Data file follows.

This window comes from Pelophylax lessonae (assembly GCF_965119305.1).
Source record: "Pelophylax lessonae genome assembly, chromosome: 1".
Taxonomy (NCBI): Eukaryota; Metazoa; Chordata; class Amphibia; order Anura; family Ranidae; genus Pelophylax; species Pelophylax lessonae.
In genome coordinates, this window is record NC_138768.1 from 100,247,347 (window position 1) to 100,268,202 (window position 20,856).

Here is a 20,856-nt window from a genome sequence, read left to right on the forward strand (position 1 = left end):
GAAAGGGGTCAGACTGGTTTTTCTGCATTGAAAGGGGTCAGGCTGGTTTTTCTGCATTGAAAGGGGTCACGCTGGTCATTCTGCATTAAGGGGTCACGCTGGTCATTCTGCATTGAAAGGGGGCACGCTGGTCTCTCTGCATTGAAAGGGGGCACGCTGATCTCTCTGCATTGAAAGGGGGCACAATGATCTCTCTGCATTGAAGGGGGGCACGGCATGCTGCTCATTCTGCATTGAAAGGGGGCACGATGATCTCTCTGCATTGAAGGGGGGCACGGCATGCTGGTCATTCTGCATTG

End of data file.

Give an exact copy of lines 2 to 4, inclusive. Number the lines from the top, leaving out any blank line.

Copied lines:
Source record: "Pelophylax lessonae genome assembly, chromosome: 1".
Taxonomy (NCBI): Eukaryota; Metazoa; Chordata; class Amphibia; order Anura; family Ranidae; genus Pelophylax; species Pelophylax lessonae.
In genome coordinates, this window is record NC_138768.1 from 100,247,347 (window position 1) to 100,268,202 (window position 20,856).